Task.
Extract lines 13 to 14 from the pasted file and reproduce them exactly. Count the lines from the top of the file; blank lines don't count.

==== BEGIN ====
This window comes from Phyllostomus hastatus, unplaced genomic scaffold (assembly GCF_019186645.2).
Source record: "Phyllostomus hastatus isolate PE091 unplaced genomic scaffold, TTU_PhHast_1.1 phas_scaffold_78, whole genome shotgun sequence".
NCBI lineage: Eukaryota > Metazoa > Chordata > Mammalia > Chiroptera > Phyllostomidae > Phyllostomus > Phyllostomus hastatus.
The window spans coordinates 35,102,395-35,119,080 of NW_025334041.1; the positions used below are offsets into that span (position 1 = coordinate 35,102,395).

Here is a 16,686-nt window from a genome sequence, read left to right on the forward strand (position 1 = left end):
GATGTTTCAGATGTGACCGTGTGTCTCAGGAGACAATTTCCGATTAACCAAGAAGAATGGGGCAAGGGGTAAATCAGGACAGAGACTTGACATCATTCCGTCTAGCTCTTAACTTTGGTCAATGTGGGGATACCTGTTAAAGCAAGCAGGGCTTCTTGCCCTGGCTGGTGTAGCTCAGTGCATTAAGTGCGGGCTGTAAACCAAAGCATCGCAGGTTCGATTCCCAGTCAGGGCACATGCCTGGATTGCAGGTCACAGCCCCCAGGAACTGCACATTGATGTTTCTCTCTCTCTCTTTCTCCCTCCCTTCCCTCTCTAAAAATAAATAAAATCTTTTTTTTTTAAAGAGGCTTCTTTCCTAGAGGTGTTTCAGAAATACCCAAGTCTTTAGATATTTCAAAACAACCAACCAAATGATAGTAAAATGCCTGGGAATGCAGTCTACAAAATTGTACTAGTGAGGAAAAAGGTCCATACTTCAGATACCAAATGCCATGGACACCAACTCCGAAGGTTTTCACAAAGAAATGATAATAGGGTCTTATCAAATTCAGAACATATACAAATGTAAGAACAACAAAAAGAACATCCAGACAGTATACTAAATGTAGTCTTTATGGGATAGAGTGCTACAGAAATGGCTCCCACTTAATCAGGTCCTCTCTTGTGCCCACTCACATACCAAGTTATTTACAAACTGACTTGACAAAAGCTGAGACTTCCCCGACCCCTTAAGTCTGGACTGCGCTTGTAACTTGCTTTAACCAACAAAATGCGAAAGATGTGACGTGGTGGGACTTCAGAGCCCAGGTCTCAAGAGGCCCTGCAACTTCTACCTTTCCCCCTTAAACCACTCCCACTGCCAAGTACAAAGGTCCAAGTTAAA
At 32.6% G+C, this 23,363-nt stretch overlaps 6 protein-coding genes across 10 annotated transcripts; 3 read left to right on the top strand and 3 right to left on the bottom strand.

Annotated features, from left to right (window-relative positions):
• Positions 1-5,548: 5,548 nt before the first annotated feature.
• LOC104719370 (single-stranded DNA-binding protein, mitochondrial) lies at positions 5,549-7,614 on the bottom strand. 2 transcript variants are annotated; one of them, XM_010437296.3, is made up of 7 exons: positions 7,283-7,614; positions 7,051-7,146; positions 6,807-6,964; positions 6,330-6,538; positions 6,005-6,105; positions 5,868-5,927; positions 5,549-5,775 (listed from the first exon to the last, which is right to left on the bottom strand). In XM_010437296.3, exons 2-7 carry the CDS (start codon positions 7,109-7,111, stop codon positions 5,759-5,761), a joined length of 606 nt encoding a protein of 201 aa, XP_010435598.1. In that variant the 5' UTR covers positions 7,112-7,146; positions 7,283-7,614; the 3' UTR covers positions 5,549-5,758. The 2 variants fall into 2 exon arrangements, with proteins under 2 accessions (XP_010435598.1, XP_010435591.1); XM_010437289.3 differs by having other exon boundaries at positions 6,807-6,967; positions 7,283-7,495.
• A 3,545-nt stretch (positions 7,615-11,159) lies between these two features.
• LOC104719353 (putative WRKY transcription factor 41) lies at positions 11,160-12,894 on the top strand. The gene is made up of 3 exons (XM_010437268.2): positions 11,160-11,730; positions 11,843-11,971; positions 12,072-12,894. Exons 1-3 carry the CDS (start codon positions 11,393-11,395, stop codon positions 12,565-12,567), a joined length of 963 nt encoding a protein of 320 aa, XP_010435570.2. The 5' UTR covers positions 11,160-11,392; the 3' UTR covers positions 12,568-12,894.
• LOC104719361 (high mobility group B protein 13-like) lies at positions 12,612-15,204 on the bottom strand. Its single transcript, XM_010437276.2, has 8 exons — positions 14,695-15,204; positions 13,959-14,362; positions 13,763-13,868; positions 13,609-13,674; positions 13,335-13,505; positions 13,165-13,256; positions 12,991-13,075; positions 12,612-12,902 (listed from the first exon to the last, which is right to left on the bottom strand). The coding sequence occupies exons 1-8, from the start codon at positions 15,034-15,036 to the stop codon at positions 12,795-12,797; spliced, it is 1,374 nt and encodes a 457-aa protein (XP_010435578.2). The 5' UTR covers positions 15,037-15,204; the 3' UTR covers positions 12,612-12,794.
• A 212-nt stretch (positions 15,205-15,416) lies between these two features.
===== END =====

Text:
• LOC104719361 (high mobility group B protein 13-like) lies at positions 12,612-15,204 on the bottom strand. Its single transcript, XM_010437276.2, has 8 exons — positions 14,695-15,204; positions 13,959-14,362; positions 13,763-13,868; positions 13,609-13,674; positions 13,335-13,505; positions 13,165-13,256; positions 12,991-13,075; positions 12,612-12,902 (listed from the first exon to the last, which is right to left on the bottom strand). The coding sequence occupies exons 1-8, from the start codon at positions 15,034-15,036 to the stop codon at positions 12,795-12,797; spliced, it is 1,374 nt and encodes a 457-aa protein (XP_010435578.2). The 5' UTR covers positions 15,037-15,204; the 3' UTR covers positions 12,612-12,794.
• A 212-nt stretch (positions 15,205-15,416) lies between these two features.